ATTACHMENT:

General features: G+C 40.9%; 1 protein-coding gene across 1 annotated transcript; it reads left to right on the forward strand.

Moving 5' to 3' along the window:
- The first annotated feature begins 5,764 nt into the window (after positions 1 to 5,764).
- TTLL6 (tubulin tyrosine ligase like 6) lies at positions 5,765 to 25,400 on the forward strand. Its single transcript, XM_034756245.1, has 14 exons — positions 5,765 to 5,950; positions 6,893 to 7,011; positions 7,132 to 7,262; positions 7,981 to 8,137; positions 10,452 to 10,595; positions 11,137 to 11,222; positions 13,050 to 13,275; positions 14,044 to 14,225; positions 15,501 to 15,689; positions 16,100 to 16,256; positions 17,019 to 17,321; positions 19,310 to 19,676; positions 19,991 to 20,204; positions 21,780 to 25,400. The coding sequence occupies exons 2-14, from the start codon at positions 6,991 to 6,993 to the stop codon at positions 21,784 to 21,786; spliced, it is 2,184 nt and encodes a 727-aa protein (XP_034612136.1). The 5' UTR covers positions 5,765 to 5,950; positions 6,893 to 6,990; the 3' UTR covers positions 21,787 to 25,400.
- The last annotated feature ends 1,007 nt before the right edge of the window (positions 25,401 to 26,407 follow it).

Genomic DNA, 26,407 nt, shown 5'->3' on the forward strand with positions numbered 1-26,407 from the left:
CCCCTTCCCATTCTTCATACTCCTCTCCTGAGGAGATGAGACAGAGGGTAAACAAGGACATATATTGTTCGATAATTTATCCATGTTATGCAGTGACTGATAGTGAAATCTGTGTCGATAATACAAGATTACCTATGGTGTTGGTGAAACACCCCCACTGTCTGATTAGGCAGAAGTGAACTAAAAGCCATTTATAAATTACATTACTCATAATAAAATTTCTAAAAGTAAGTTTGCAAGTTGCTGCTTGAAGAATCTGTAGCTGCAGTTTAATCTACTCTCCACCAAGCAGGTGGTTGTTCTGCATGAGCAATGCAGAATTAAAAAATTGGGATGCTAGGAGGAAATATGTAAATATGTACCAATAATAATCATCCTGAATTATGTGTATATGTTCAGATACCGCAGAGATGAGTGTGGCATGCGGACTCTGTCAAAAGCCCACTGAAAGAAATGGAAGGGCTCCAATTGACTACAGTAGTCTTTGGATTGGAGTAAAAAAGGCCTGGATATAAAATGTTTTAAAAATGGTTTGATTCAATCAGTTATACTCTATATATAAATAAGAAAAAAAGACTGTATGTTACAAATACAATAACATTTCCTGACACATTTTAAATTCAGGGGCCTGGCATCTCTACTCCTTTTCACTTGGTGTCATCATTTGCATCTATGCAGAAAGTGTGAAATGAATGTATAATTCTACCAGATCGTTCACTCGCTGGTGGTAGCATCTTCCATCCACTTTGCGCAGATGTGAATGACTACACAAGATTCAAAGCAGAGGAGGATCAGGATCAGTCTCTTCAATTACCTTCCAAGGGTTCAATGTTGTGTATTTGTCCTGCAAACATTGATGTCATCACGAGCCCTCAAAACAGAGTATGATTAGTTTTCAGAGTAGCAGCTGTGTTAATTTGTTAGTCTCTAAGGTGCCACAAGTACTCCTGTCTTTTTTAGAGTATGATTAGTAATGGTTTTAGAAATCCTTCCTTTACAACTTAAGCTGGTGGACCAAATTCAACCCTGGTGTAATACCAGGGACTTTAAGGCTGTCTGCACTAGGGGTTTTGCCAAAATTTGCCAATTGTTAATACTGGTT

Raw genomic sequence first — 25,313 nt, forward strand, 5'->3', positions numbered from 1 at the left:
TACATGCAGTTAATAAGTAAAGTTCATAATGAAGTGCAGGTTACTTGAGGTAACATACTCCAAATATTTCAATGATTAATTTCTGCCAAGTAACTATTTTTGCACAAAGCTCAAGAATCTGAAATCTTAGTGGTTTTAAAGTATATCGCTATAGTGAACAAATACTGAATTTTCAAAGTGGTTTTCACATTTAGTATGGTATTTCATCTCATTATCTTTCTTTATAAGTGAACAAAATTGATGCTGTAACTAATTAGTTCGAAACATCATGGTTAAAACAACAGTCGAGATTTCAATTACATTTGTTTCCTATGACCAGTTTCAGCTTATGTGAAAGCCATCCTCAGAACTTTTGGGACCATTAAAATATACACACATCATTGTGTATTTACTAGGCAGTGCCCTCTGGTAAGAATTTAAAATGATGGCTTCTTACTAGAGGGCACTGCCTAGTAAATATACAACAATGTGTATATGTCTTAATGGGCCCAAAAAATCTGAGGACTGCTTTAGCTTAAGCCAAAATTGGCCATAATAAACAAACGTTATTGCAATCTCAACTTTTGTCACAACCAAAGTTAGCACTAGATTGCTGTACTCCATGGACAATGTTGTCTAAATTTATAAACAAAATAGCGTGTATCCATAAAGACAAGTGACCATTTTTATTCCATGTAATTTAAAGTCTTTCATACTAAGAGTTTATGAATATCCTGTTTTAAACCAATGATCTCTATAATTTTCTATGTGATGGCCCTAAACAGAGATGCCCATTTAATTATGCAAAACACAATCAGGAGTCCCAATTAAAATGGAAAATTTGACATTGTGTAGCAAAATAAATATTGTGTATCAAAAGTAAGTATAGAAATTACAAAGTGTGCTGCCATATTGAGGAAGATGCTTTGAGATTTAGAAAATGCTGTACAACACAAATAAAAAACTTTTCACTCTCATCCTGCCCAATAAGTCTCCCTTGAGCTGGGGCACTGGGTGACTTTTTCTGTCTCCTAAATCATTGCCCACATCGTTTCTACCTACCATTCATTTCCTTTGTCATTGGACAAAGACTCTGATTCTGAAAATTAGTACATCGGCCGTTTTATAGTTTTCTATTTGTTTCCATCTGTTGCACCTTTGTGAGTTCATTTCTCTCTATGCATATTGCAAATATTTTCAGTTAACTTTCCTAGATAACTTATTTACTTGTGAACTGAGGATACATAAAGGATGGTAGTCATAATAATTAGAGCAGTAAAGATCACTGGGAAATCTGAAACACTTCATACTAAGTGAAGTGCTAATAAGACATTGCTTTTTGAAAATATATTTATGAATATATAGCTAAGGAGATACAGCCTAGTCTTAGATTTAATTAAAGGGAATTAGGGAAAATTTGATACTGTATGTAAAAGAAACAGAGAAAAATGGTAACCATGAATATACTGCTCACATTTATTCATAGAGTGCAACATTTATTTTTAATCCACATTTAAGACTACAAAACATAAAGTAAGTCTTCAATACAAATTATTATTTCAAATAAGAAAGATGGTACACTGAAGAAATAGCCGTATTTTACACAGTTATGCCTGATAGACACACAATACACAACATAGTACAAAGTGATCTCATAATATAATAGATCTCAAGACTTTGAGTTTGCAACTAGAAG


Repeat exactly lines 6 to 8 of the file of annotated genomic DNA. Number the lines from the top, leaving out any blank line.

Genomic DNA, 26,407 nt, shown 5'->3' on the forward strand with positions numbered 1-26,407 from the left:
CCCCTTCCCATTCTTCATACTCCTCTCCTGAGGAGATGAGACAGAGGGTAAACAAGGACATATATTGTTCGATAATTTATCCATGTTATGCAGTGACTGATAGTGAAATCTGTGTCGATAATACAAGATTACCTATGGTGTTGGTGAAACACCCCCACTGTCTGATTAGGCAGAAGTGAACTAAAAGCCATTTATAAATTACATTACTCATAATAAAATTTCTAAAAGTAAGTTTGCAAGTTGCTGCTTGAAGAATCTGTAGCTGCAGTTTAATCTACTCTCCACCAAGCAGGTGGTTGTTCTGCATGAGCAATGCAGAATTAAAAAATTGGGATGCTAGGAGGAAATATGTAAATATGTACCAATAATAATCATCCTGAATTATGTGTATATGTTCAGATACCGCAGAGATGAGTGTGGCATGCGGACTCTGTCAAAAGCCCACTGAAAGAAATGGAAGGGCTCCAATTGACTACAGTAGTCTTTGGATTGGAGTAAAAAAGGCCTGGATATAAAATGTTTTAAAAATGGTTTGATTCAATCAGTTATACTCTATATATAAATAAGAAAAAAAGACTGTATGTTACAAATACAATAACATTTCCTGACACATTTTAAATTCAGGGGCCTGGCATCTCTACTCCTTTTCACTTGGTGTCATCATTTGCATCTATGCAGAAAGTGTGAAATGAATGTATAATTCTACCAGATCGTTCACTCGCTGGTGGTAGCATCTTCCATCCACTTTGCGCAGATGTGAATGACTACACAAGATTCAAAGCAGAGGAGGATCAGGATCAGTCTCTTCAATTACCTTCCAAGGGTTCAATGTTGTGTATTTGTCCTGCAAACATTGATGTCATCACGAGCCCTCAAAACAGAGTATGATTAGTTTTCAGAGTAGCAGCTGTGTTAATTTGTTAGTCTCTAAGGTGCCACAAGTACTCCTGTCTTTTTTAGAGTATGATTAGTAATGGTTTTAGAAATCCTTCCTTTACAACTTAAGCTGGTGGACCAAATTCAACCCTGGTGTAATACCAGGGACTTTAAGGCTGTCTGCACTAGGGGTTTTGCCAAAATTTGCCAATTGTTAATACTGGTT

Raw genomic sequence first — 25,313 nt, forward strand, 5'->3', positions numbered from 1 at the left: